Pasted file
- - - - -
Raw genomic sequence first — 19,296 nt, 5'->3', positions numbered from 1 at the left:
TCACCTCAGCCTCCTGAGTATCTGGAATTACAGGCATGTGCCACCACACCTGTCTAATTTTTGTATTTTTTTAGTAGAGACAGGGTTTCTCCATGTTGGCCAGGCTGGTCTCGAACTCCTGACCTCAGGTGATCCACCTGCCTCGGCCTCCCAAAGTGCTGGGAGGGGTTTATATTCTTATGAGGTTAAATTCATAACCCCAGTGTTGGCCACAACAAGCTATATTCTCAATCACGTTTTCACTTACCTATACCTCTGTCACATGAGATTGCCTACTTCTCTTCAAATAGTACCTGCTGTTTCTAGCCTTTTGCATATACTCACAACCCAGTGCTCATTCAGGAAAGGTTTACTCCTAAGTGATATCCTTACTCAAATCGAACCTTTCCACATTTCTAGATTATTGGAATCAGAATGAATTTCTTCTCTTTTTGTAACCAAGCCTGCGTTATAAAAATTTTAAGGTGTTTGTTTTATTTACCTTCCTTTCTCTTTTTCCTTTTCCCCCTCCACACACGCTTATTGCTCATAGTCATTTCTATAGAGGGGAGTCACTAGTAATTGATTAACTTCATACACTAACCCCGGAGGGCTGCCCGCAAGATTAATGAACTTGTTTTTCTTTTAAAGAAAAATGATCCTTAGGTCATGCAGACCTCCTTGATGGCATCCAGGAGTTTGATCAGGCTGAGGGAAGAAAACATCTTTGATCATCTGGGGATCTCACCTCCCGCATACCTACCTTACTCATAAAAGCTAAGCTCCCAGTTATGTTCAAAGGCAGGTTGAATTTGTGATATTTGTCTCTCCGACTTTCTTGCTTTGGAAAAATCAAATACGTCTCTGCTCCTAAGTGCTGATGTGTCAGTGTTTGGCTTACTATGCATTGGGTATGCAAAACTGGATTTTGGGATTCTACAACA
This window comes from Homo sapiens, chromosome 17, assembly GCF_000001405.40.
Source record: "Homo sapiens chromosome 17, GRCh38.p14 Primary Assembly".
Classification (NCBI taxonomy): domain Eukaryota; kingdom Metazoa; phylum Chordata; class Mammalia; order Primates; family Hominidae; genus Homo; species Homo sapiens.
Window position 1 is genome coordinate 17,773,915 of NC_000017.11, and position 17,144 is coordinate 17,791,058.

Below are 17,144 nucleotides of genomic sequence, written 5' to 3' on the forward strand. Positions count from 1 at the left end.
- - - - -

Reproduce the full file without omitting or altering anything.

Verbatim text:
Raw genomic sequence first — 19,296 nt, 5'->3', positions numbered from 1 at the left:
TCACCTCAGCCTCCTGAGTATCTGGAATTACAGGCATGTGCCACCACACCTGTCTAATTTTTGTATTTTTTTAGTAGAGACAGGGTTTCTCCATGTTGGCCAGGCTGGTCTCGAACTCCTGACCTCAGGTGATCCACCTGCCTCGGCCTCCCAAAGTGCTGGGAGGGGTTTATATTCTTATGAGGTTAAATTCATAACCCCAGTGTTGGCCACAACAAGCTATATTCTCAATCACGTTTTCACTTACCTATACCTCTGTCACATGAGATTGCCTACTTCTCTTCAAATAGTACCTGCTGTTTCTAGCCTTTTGCATATACTCACAACCCAGTGCTCATTCAGGAAAGGTTTACTCCTAAGTGATATCCTTACTCAAATCGAACCTTTCCACATTTCTAGATTATTGGAATCAGAATGAATTTCTTCTCTTTTTGTAACCAAGCCTGCGTTATAAAAATTTTAAGGTGTTTGTTTTATTTACCTTCCTTTCTCTTTTTCCTTTTCCCCCTCCACACACGCTTATTGCTCATAGTCATTTCTATAGAGGGGAGTCACTAGTAATTGATTAACTTCATACACTAACCCCGGAGGGCTGCCCGCAAGATTAATGAACTTGTTTTTCTTTTAAAGAAAAATGATCCTTAGGTCATGCAGACCTCCTTGATGGCATCCAGGAGTTTGATCAGGCTGAGGGAAGAAAACATCTTTGATCATCTGGGGATCTCACCTCCCGCATACCTACCTTACTCATAAAAGCTAAGCTCCCAGTTATGTTCAAAGGCAGGTTGAATTTGTGATATTTGTCTCTCCGACTTTCTTGCTTTGGAAAAATCAAATACGTCTCTGCTCCTAAGTGCTGATGTGTCAGTGTTTGGCTTACTATGCATTGGGTATGCAAAACTGGATTTTGGGATTCTACAACA
This window comes from Homo sapiens, chromosome 17, assembly GCF_000001405.40.
Source record: "Homo sapiens chromosome 17, GRCh38.p14 Primary Assembly".
Classification (NCBI taxonomy): domain Eukaryota; kingdom Metazoa; phylum Chordata; class Mammalia; order Primates; family Hominidae; genus Homo; species Homo sapiens.
Window position 1 is genome coordinate 17,773,915 of NC_000017.11, and position 17,144 is coordinate 17,791,058.

Below are 17,144 nucleotides of genomic sequence, written 5' to 3' on the forward strand. Positions count from 1 at the left end.